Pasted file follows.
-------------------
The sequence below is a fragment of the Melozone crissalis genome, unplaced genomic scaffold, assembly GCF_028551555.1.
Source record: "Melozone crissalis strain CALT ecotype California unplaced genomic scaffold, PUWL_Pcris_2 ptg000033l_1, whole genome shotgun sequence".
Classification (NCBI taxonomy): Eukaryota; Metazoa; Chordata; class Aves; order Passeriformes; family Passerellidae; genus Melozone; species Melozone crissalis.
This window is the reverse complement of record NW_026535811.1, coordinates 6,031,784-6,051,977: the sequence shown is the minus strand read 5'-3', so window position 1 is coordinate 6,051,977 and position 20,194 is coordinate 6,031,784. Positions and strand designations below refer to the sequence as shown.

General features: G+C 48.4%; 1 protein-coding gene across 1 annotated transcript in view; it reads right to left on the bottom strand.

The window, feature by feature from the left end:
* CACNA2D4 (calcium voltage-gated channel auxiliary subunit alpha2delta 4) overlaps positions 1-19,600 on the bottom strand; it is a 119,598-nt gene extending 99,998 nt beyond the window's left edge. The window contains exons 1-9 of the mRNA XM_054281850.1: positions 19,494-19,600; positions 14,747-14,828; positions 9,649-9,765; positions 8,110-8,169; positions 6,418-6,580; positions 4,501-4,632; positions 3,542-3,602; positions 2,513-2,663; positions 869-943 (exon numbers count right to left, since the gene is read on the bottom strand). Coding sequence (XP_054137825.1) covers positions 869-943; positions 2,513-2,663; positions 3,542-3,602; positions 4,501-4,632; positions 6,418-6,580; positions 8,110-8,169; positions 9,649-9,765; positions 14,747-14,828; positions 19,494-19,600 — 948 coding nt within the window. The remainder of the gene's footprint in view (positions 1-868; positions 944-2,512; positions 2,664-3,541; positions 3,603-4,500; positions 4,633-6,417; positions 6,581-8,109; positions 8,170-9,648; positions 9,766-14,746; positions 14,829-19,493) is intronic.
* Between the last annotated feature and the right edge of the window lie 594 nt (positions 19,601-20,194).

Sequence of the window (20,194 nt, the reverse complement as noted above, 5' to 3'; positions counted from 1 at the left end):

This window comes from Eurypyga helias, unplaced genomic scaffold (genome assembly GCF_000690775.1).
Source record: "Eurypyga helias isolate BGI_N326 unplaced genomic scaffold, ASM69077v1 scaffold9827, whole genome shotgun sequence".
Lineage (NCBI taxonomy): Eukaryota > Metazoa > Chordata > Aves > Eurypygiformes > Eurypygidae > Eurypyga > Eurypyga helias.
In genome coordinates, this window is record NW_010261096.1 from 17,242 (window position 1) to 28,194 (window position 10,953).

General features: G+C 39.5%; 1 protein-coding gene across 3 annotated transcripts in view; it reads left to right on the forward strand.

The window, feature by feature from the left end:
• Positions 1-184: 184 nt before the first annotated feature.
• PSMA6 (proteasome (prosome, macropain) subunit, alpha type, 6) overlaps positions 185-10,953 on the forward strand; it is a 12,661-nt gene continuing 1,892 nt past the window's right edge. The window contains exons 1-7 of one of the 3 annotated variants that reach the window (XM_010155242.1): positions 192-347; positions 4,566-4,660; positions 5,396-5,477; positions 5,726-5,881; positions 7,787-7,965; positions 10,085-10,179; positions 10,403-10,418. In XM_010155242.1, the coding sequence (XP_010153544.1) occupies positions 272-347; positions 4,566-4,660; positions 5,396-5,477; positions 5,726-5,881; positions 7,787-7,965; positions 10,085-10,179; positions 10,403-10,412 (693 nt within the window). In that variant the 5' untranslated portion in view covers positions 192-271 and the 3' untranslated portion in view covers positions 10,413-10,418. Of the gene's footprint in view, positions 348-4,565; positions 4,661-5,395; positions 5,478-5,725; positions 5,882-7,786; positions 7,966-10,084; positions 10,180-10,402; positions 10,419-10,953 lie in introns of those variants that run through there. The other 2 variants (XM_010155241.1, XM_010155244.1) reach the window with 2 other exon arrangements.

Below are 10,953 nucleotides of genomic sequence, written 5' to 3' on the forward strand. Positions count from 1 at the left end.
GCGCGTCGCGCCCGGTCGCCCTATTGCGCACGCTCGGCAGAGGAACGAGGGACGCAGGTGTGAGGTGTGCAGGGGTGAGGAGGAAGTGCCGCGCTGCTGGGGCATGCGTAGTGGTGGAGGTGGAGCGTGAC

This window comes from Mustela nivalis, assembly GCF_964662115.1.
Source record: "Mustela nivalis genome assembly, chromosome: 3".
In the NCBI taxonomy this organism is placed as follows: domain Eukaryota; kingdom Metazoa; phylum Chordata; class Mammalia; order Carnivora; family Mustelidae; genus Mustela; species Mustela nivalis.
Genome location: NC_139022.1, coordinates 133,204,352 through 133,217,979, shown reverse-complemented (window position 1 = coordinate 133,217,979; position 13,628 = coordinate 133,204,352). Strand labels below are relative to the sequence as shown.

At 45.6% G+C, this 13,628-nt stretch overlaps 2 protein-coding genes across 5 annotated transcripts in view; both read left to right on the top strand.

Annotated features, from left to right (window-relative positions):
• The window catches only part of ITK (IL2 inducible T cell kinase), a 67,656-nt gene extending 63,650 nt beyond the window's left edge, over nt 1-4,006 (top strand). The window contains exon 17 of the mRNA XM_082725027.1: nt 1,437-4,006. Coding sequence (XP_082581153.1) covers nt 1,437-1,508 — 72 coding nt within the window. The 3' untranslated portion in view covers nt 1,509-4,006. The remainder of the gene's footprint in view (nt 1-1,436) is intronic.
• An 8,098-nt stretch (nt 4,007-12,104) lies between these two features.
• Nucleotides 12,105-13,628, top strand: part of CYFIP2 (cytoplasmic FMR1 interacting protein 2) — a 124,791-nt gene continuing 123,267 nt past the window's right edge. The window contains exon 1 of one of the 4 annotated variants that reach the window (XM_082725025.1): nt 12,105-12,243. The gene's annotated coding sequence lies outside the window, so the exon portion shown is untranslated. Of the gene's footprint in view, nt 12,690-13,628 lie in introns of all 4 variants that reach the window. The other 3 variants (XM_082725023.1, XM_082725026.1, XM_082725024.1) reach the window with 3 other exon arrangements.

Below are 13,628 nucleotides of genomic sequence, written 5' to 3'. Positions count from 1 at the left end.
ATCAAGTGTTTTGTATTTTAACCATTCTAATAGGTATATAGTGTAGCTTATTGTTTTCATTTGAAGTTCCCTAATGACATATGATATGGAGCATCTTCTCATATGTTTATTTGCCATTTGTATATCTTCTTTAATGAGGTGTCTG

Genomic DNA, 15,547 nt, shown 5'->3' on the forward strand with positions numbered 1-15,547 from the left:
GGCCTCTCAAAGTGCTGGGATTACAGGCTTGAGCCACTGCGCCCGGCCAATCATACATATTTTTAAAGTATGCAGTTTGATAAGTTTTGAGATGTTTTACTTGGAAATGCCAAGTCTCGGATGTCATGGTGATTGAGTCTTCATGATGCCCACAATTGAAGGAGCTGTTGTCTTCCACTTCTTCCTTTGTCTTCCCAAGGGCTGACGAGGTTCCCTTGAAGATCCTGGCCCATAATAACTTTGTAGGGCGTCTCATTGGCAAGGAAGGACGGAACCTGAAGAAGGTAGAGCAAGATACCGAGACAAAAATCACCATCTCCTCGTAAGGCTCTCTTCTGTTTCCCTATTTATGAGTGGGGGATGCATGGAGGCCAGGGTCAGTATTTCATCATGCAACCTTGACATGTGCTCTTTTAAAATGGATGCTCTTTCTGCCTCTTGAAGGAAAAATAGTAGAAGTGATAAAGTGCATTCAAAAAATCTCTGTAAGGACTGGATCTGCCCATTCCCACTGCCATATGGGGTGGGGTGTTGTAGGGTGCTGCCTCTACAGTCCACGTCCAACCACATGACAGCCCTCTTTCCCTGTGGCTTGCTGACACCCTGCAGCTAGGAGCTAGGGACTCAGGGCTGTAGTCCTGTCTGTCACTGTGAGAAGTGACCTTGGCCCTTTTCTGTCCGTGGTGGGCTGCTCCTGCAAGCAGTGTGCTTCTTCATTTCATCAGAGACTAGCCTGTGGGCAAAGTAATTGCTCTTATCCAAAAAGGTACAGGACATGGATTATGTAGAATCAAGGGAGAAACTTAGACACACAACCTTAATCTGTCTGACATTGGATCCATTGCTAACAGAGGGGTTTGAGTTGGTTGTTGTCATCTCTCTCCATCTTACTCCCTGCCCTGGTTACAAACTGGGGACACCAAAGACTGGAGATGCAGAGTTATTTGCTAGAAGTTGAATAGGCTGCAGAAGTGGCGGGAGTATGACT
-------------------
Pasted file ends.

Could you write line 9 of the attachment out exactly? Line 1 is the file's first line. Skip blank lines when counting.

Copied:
Sequence of the window (20,194 nt, the reverse complement as noted above, 5' to 3'; positions counted from 1 at the left end):